R. Kelly‘s lawyer addressed the media shortly after the disgraced singer turned himself in Friday night and was arrested for his indictment on ten counts of sex abuse brought against him earlier in the day.
Steve Greenberg boldly told reporters that he didn’t believe any of the women who have accused the singer of an array of sex charges, including child sex abuse. He also said the charges shouldn’t apply to his client because they were “the same thing” as the child porn charges R. Kelly was acquitted of in 2008. That, Greenberg said, constituted the Double Jeopardy Clause in the Fifth Amendment to the U.S. Constitution.
Greenberg said that the evidence prosecutors have built their case on stems from a videotape allegedly containing footage of R. Kelly having sex with the same 14-year-old girl that he was accused of having sex with on video during his trial from more than a decade ago. Only now, Greenberg said, now prosecutors were charging “something else, but it’s the same thing and double jeopardy should apply.”
Greenberg went on to take some cheap shots at Michael Avenatti, the attorney who announced last week that he gave the new video to the Cook’s County State’s Attorney’s Office. R. Kelly’s lawyer asked the media rhetorically why prosecutors were not investigating Avenatti for distributing child porn.
“I’ve never seen the tape,” Greenberg insisted before taking aim at Avenatti and the accusers.
“I think all the women are lying,” he said. “I don’t believe anything Michael Avenatti says. He blocked me from his Twitter account because he’s a coward.”
Avenatti said last week that he was hired last April in connection to multiple allegations of Kelly sexually assaulting minors. He claimed to have a 45-minute VHS tape as evidence, which, despite its similarities, was not the same video got Kelly indicted in 2002 — and acquitted in 2008 — for child porn.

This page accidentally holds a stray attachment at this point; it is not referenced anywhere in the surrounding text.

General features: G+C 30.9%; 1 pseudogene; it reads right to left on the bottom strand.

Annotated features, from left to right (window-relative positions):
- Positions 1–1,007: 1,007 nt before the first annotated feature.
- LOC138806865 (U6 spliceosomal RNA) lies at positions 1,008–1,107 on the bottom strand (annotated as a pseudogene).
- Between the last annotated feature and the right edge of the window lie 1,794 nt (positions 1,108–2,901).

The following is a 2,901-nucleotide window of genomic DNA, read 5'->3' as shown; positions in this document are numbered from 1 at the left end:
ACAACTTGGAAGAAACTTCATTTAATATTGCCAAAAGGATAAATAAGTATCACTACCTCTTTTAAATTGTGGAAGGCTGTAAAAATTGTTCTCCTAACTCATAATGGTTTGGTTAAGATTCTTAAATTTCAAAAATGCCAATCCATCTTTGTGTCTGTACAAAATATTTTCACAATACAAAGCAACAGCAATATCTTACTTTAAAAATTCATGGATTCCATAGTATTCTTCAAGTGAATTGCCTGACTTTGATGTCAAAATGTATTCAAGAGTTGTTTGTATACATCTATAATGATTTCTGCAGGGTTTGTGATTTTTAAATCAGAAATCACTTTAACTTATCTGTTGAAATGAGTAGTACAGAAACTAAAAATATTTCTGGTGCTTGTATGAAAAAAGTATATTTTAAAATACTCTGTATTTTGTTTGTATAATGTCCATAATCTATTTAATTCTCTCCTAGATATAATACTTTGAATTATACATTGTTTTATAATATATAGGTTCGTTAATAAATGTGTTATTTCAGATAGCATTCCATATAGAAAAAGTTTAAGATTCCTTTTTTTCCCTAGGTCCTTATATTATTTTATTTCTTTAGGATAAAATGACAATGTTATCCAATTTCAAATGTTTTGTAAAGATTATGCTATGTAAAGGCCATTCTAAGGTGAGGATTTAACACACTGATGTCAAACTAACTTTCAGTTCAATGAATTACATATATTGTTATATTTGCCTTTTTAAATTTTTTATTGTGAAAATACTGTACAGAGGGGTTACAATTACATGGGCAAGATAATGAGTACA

Greenberg said Friday’s indictment caught him by surprise and that he expected to meet with the Cook’s County State’s Attorney’s Office next week based on prior communication.
Instead, “They just decided to indict him today for whatever reason,” Greenberg said. “The state’s attorney should be above public pressure.”
Friday’s indictment and arrest came one day after two more women came forward with their own claims of being victims of Kelly’s sex abuse.
“The Double Jeopardy Clause in the Fifth Amendment to the U.S. Constitution prohibits anyone from being prosecuted twice for substantially the same crime. The relevant part of the Fifth Amendment states, “No person shall . . . be subject for the same offense to be twice put in jeopardy of life or limb . . . .,” according to Cornell Law School’s Legal Information Institute. However, “Not every sanction qualifies under the Double Jeopardy rule,” it added.
Kelly was scheduled to appear in bond court Saturday despite his arrest on a “no bond” warrant. If convicted, Kelly faces up to three to seven years in prison for each of the 10 counts he’s been charged with.